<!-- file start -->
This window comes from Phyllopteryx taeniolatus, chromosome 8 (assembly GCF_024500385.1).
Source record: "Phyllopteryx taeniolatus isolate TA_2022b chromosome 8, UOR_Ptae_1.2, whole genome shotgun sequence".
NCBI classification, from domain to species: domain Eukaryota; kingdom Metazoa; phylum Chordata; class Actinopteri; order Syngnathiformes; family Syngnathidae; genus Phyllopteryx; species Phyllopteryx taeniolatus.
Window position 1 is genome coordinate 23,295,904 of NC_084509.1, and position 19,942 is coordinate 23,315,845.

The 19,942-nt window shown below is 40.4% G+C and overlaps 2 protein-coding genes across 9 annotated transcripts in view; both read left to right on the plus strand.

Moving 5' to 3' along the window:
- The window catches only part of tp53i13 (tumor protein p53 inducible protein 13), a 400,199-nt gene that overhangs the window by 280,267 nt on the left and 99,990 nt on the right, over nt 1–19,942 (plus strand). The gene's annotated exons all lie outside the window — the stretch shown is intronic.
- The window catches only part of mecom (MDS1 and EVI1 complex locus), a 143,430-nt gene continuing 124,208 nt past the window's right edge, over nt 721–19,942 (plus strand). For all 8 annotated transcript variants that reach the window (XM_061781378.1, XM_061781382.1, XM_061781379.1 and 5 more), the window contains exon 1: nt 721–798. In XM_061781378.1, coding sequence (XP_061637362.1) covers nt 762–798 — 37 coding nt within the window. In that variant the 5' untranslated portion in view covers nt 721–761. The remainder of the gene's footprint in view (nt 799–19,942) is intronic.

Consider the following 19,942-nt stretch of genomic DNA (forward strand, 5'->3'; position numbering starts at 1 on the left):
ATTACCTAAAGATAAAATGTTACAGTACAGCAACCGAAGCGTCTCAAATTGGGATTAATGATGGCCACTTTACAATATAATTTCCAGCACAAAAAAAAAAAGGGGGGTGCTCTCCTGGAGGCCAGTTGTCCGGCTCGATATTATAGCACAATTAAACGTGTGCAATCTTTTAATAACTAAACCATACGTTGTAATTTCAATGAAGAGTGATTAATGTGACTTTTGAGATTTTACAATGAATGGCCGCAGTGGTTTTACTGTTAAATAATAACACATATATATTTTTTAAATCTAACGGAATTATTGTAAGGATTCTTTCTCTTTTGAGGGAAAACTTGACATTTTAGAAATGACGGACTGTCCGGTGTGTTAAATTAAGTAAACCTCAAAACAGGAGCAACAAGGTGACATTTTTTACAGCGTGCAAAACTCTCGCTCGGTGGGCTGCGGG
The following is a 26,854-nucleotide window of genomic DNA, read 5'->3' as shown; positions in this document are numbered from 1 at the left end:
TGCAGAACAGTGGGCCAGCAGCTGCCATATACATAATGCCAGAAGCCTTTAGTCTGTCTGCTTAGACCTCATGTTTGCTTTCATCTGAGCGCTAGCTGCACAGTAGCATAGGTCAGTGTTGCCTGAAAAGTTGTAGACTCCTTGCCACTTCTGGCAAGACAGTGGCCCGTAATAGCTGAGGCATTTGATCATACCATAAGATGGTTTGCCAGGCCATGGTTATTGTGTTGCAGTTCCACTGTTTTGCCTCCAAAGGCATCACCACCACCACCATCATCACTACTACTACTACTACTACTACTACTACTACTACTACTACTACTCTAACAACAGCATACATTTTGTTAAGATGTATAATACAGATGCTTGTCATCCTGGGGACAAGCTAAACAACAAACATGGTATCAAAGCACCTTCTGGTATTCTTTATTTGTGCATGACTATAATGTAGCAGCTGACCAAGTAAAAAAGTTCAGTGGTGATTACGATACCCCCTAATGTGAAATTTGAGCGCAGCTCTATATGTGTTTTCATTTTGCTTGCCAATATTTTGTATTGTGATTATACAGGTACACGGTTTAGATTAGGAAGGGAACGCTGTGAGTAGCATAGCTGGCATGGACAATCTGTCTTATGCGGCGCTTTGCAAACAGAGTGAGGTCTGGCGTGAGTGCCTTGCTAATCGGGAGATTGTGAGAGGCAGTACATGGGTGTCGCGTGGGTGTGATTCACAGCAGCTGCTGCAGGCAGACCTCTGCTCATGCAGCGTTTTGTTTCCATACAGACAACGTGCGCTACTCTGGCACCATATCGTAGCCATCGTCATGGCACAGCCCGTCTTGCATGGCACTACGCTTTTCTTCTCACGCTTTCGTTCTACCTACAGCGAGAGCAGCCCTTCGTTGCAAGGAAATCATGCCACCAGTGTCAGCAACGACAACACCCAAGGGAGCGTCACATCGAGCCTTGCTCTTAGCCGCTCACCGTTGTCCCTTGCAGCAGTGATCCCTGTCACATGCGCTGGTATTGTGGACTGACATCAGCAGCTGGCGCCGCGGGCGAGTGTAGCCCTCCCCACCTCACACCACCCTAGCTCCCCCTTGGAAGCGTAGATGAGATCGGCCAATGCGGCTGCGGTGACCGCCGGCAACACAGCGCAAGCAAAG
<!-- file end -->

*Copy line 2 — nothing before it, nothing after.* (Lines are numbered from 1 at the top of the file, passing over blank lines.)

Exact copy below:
Source record: "Phyllopteryx taeniolatus isolate TA_2022b chromosome 8, UOR_Ptae_1.2, whole genome shotgun sequence".